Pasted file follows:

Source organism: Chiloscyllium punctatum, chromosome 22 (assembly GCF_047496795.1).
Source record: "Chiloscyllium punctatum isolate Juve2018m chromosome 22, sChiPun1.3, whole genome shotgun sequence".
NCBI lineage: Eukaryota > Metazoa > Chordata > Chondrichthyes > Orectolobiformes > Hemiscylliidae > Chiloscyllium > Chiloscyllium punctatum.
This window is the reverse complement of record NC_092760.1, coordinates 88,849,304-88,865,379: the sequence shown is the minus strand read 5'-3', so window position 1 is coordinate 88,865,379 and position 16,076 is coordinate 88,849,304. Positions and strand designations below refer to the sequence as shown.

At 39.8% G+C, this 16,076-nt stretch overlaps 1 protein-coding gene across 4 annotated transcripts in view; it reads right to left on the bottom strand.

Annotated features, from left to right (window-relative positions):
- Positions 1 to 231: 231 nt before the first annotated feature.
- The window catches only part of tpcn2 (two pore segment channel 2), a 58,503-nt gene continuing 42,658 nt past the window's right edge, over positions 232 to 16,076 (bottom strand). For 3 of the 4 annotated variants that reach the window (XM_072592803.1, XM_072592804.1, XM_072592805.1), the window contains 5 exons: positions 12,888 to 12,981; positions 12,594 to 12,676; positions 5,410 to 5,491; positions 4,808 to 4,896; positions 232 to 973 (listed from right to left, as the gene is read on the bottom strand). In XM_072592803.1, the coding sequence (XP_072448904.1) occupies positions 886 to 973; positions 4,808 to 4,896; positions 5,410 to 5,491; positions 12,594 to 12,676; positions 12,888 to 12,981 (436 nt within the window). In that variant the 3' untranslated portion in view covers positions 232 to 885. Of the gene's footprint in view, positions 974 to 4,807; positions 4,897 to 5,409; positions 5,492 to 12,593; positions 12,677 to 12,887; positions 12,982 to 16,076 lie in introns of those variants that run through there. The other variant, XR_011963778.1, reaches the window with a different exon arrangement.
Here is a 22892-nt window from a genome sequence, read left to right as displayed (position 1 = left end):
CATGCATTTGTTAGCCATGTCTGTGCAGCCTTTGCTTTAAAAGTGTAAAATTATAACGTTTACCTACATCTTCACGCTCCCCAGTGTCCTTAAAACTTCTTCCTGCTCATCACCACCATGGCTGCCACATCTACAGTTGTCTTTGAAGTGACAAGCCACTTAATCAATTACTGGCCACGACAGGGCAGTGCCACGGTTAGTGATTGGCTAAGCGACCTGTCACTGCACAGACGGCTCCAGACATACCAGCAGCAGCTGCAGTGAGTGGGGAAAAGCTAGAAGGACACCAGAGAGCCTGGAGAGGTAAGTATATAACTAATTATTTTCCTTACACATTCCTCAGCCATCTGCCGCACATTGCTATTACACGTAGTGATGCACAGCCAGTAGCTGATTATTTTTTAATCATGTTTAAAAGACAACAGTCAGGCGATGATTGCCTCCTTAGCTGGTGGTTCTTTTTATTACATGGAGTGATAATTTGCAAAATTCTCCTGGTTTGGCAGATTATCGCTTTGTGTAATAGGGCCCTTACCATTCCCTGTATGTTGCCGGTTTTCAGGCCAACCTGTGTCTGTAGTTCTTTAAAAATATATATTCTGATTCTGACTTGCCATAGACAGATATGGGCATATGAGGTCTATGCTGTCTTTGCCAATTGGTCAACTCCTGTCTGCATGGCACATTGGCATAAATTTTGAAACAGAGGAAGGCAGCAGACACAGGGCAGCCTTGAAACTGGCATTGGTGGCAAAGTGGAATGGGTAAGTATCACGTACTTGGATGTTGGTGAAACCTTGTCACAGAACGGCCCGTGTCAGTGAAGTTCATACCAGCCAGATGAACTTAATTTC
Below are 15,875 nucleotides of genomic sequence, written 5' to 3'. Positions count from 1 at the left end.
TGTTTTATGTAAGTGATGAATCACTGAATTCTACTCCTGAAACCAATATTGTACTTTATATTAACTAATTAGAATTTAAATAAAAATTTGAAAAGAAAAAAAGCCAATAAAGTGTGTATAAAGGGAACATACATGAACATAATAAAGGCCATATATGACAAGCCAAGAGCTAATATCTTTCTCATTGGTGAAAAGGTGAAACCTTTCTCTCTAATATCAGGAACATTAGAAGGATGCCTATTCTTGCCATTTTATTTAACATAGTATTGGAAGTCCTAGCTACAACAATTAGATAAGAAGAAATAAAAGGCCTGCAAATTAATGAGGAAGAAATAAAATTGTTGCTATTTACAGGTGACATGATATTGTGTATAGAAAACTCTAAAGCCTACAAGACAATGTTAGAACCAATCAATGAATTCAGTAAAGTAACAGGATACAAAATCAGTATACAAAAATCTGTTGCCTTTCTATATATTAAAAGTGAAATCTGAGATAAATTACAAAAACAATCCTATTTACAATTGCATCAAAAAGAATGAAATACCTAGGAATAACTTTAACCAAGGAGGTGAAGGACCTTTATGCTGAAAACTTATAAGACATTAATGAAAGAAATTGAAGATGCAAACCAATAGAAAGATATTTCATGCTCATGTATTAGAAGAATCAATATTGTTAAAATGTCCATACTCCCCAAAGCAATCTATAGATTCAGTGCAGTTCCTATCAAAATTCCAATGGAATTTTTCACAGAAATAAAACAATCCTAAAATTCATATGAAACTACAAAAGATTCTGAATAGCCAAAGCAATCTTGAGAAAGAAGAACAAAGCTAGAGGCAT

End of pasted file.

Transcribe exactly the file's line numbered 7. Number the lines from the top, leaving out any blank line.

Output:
- Positions 1 to 231: 231 nt before the first annotated feature.